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Can a final marital agreement be modified after the divorce is granted

San Jose, CA |

wife signed and notarized a marital agreement. She received the settlement and divorce was granted. Now wife wants more money and monthly alimony after receiving the marital settlement. Is this allowed and can wife ask the court to modify the settlement in her benefit?

Attorney Answers 1


  1. Though an argument could be made if the request were made immediately after she signed the Agreement, and it was entered, a spouse may request a modification of support at any time. Whether it is granted will depend on various factors. If nothing has changed between the time the Agreement was entered into and now, it will be difficult to argue a need to modify support. Below is some of the applicable caselaw and statute it references.

    I hope this helps.

    “Modification of spousal support, even if the prior amount is established by agreement, requires a material change of circumstances since the last order. [Citations.] Change of circumstances means a reduction or increase in the supporting spouse’s ability to pay and/or an increase or decrease in the supported spouse’s needs. [Citations.] It includes all factors affecting need and the ability to pay.” (In re Marriage of McCann (1996) 41 Cal.App.4th 978, 982.) “A trial court considering whether to modify a spousal support order considers the same criteria set forth in Family Code section 4320 as it considered in making the initial order.” (In re Marriage of West (2007) 152 Cal.App.4th 240, 247.)

    Section 4320 provides:

    “In ordering spousal support under this part, the court shall consider all of the following circumstances:

    “(a) The extent to which the earning capacity of each party is sufficient to maintain the standard of living established during the marriage, taking into account all of the following:

    “(1) The marketable skills of the supported party; the job market for those skills; the time and expenses required for the supported party to acquire the appropriate education or training to develop those skills; and the possible need for retraining or education to acquire other, more marketable skills or employment.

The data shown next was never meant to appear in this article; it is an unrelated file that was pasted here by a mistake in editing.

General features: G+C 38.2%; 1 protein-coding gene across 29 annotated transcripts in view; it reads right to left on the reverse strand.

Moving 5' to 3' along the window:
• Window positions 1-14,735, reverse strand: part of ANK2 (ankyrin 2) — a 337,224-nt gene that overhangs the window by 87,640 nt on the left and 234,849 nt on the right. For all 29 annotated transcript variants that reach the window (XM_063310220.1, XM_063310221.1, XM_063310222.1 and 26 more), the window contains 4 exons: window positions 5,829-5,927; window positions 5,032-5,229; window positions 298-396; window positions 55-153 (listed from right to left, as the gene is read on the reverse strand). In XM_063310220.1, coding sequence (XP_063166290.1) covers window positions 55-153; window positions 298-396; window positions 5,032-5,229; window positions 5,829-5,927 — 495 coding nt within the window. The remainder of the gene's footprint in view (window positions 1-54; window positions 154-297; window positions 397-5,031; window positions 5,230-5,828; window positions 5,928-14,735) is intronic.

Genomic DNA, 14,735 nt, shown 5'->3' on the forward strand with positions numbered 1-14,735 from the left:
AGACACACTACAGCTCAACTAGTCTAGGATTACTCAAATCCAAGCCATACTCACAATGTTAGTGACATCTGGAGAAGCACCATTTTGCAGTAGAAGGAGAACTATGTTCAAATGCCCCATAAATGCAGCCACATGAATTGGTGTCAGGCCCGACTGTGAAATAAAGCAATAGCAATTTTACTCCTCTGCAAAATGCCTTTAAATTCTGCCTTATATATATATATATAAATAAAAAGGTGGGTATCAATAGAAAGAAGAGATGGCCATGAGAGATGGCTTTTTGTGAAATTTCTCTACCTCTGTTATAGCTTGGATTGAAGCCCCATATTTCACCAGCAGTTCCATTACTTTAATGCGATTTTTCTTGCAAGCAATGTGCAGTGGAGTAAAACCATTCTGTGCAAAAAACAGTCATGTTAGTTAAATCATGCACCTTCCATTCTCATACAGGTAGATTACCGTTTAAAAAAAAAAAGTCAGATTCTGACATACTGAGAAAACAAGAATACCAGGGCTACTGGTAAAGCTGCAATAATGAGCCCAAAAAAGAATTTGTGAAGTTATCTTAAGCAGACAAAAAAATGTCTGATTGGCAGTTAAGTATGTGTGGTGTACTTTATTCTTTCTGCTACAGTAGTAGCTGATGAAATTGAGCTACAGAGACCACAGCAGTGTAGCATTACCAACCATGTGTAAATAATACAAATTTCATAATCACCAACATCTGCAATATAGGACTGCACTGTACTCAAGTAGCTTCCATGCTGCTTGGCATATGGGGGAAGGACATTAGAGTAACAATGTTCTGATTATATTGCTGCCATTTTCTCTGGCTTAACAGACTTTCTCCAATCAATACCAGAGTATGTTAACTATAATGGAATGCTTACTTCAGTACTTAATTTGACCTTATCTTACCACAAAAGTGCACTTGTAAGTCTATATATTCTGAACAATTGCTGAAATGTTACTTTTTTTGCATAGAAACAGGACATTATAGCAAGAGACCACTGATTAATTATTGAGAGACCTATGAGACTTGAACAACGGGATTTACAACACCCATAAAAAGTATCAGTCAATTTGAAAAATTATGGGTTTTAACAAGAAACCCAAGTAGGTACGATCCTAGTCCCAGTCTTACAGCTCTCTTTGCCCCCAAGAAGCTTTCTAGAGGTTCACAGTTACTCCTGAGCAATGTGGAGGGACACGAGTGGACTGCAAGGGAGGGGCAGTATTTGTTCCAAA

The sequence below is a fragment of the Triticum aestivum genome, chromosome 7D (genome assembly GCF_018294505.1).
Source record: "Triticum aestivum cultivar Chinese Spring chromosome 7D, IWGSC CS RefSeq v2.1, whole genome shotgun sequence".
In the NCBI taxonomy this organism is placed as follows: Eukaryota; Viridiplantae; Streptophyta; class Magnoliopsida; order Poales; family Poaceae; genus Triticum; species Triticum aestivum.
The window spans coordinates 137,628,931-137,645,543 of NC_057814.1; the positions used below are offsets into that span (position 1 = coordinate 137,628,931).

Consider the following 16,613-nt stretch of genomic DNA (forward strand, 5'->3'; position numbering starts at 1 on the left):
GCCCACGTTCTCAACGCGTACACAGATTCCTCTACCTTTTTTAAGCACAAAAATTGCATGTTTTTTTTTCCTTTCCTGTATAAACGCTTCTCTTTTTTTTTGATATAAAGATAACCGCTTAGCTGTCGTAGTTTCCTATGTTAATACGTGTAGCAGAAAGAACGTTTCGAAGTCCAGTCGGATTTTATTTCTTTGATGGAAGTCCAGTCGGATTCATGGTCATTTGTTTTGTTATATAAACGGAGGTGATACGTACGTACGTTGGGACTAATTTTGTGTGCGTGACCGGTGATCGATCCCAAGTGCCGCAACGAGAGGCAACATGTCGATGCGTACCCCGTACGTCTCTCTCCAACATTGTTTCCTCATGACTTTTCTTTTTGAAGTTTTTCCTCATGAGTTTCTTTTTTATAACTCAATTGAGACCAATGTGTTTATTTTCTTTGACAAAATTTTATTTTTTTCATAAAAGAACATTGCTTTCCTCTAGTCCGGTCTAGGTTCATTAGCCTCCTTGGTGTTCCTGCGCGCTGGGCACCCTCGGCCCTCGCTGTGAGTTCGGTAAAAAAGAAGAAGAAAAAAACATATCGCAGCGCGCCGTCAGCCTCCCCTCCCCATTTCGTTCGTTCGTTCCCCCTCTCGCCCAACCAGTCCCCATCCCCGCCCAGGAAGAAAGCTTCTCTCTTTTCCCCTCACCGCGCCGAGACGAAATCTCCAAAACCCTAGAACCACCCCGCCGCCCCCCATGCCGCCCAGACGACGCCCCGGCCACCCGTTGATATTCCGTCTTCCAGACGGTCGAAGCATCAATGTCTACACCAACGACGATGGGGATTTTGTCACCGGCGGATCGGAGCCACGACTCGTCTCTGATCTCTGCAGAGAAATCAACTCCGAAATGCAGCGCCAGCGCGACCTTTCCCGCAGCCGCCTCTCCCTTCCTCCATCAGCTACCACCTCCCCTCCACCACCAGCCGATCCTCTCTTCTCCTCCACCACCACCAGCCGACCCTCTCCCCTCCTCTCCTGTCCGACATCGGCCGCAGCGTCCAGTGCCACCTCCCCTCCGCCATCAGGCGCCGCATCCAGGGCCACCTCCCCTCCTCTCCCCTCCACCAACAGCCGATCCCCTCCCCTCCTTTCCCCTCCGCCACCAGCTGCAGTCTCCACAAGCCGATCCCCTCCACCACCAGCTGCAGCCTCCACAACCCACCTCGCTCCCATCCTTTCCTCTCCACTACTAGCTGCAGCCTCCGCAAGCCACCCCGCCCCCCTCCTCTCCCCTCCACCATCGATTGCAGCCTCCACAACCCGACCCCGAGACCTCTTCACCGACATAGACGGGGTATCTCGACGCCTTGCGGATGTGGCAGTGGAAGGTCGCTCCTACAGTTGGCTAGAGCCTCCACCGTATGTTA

“(2) The extent to which the supported party’s present or future earning capacity is impaired by periods of unemployment that were incurred during the marriage to permit the supported party to devote time to domestic duties.

    “(b) The extent to which the supported party contributed to the attainment of an education, training, a career position, or a license by the supporting party.

    “(c) The ability of the supporting party to pay spousal support, taking into account the supporting party’s earning capacity, earned and unearned income, assets, and standard of living.

    “(d) The needs of each party based on the standard of living established during the marriage.

    “(e) The obligations and assets, including the separate property, of each party.

    “(f) The duration of the marriage.

    “(g) The ability of the supported party to engage in gainful employment without unduly interfering with the interests of dependent children in the custody of the party.

    “(h) The age and health of the parties.

    “(i) Documented evidence of any history of domestic violence...

    “(j) The immediate and specific tax consequences to each party.

    “(k) The balance of the hardships to each party.

    “(l) The goal that the supported party shall be self-supporting within a reasonable period of time....

    “(m) The criminal conviction of an abusive spouse shall be considered in making a reduction or elimination of a spousal support award in accordance with Section 4325.

    “(n) Any other factors the court determines are just and equitable.”

    Nothing contained herein is intended to create an attorney-client relationship. Nor is the information guaranteed to be correct. One should always consult an attorney in person to have the entirety of one's questions answered. These answers are simply to provide general guidelines to a referenced topic and may not serve, and are not intended to serve, as direct advice.

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